Reviews, profiles and news about art in Chicago

Preview: Manifest Urban Arts Festival/Columbia College

Art Fairs, South Loop No Comments »


With only a week before graduation, the real world, and Sallie Mae loan officers descend, the seniors and graduate students of Columbia College will gather on Friday, May 15 for the seventh annual Manifest Urban Arts Festival. Though past festivals have boasted impressive musical headliners like OK Go and Lupe Fiasco, budget cutbacks have brought the focus of this year’s festival back to the students’ endeavors. Student artwork will be on sale throughout the festival, whose various hot spots in the South Loop Arts Corridor will be accessible via the free Chicago Trolley or by good, old-fashioned foot power. Read the rest of this entry »

Eye Exam: Printmaker’s Delight

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Carol Wax, "Writer's Blocks," mezzotint

By Steven Wirth

If you happen to be curious about the current state of affairs in the wide world of printmaking then look no further than the forthcoming Southern Graphics Council’s annual conference hosted by Columbia College and Anchor Graphics from March 25–29. Established in 1972, the Southern Graphics Council, or SGC as it is commonly called, is the largest print organization in North America, and each year its annual conference is the largest celebration of printmaking of its kind.

The conference itself means many different things to many different people: Read the rest of this entry »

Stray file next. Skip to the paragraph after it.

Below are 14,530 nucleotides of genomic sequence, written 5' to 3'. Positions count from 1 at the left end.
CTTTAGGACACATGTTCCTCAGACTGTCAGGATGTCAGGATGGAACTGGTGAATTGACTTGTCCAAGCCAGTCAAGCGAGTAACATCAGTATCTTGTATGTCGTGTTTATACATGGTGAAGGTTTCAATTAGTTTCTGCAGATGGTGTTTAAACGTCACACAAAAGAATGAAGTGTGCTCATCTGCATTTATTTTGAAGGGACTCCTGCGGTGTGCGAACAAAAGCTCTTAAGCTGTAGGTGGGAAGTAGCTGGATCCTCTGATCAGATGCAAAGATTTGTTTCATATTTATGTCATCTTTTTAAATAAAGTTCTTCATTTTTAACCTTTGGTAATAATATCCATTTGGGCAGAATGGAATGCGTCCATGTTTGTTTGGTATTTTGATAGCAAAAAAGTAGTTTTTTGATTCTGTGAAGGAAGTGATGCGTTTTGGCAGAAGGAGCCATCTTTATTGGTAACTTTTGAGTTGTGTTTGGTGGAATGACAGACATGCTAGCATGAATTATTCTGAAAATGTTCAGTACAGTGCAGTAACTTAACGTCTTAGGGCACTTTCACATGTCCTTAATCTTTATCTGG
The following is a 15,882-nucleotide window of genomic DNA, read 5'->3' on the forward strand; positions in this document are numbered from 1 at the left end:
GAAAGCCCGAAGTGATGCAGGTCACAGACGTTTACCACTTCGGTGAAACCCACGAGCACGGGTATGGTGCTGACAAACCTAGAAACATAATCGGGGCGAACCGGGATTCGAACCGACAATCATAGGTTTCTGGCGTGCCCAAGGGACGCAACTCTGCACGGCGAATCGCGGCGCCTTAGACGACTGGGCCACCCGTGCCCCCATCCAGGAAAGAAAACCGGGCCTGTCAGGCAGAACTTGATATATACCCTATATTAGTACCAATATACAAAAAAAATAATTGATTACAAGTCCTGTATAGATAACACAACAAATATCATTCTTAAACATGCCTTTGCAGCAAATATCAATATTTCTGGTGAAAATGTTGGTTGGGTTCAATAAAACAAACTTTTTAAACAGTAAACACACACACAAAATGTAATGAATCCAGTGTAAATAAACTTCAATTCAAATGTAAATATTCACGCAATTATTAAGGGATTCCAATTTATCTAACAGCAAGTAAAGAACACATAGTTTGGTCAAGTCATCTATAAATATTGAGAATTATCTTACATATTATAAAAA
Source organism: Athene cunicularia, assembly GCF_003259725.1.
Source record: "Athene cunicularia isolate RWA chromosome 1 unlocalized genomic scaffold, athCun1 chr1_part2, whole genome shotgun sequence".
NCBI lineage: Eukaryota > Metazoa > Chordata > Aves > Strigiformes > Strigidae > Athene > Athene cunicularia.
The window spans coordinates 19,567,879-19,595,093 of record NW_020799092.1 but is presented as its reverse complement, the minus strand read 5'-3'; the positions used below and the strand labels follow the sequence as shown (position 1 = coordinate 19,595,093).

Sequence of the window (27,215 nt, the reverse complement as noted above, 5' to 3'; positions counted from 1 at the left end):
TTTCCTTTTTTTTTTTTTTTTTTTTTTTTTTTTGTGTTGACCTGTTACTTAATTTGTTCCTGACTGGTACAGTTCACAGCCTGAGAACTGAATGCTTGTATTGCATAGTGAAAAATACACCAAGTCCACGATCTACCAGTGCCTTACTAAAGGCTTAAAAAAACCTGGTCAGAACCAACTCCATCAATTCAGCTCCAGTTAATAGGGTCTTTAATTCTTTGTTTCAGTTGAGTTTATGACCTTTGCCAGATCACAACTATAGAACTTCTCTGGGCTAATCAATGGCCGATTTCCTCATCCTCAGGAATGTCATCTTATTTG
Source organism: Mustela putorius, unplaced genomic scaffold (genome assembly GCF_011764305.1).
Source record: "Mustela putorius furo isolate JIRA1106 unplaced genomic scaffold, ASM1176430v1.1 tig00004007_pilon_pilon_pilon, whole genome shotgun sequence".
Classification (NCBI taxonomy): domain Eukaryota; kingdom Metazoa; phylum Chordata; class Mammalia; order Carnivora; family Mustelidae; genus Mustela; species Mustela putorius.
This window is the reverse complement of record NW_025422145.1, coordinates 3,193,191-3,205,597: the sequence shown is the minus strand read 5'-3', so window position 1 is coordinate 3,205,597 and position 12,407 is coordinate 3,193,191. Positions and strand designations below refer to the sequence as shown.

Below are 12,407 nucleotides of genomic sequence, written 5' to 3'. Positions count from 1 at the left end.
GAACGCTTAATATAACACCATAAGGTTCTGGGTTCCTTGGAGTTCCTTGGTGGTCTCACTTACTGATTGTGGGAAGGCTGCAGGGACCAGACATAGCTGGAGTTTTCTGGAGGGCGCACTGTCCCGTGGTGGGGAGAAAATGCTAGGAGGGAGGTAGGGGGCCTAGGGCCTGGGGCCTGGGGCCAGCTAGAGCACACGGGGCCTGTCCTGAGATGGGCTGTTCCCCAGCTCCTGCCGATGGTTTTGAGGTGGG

Review: Criteria/A+D Gallery

Multimedia, South Loop No Comments »


“This exhibition is about sustainability,” a wall text declares at the beginning of “Criteria.” What the show is not about, curators Jimena Acosta and Emiliano Godoy stress, is “green design, ecology, environmentalism” and other hot-button issues. The effort to distinguish their goals from those other movements’ lies partly in the organizers’ overtly fatalistic outlook. None of that ‘we can do it if we try (and buy green)’ brand of consumer-oriented optimism; this show wants to drill us out of complacency by confronting the miserable human costs of unsustainable growth.

At this, it largely succeeds. “Criteria” is beautifully installed, providing an aesthetically compelling framework for its grim subject matter. The coupling of artists and up-and-coming designers heightens the sense that this is a laboratory for ideas. Most of the design is more conceptual than practical in nature. For example, a network of stoneware piggy banks with curlicue incandescent bulbs doubling as tails, and a wax pendent lamp that melts when illuminated question wasteful patterns of energy consumption without being useful themselves.

The show’s large-scale color photographs tend towards the “vast gorgeous wasteland” variety that’s become a photographic cliché, but at least in this context they retain their essential bleakness. As is common in thematic shows, the curators have selected works that further their own agenda but threaten to slide into “message art” territory. Good art is polysemic; good design, concise. The show’s most memorable projects fall into the latter category, but so provocative are its underlying principles that everyone’s work is shown to its best advantage. (Claudine Isé)

Through February 28 at A+D Gallery, 619 S. Wabash.

The Five-Year Plan: Breakout Artists 2004-2007: Where are they now?

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By Rachel Furnari and David Mark Wise

To mark this fifth edition of Breakout Artists, we decided to check up on the artists we’d featured in the past and see where their careers have taken them. Read the rest of this entry »

Review: Everyday Runway

Loop, Photography, Student Shows No Comments »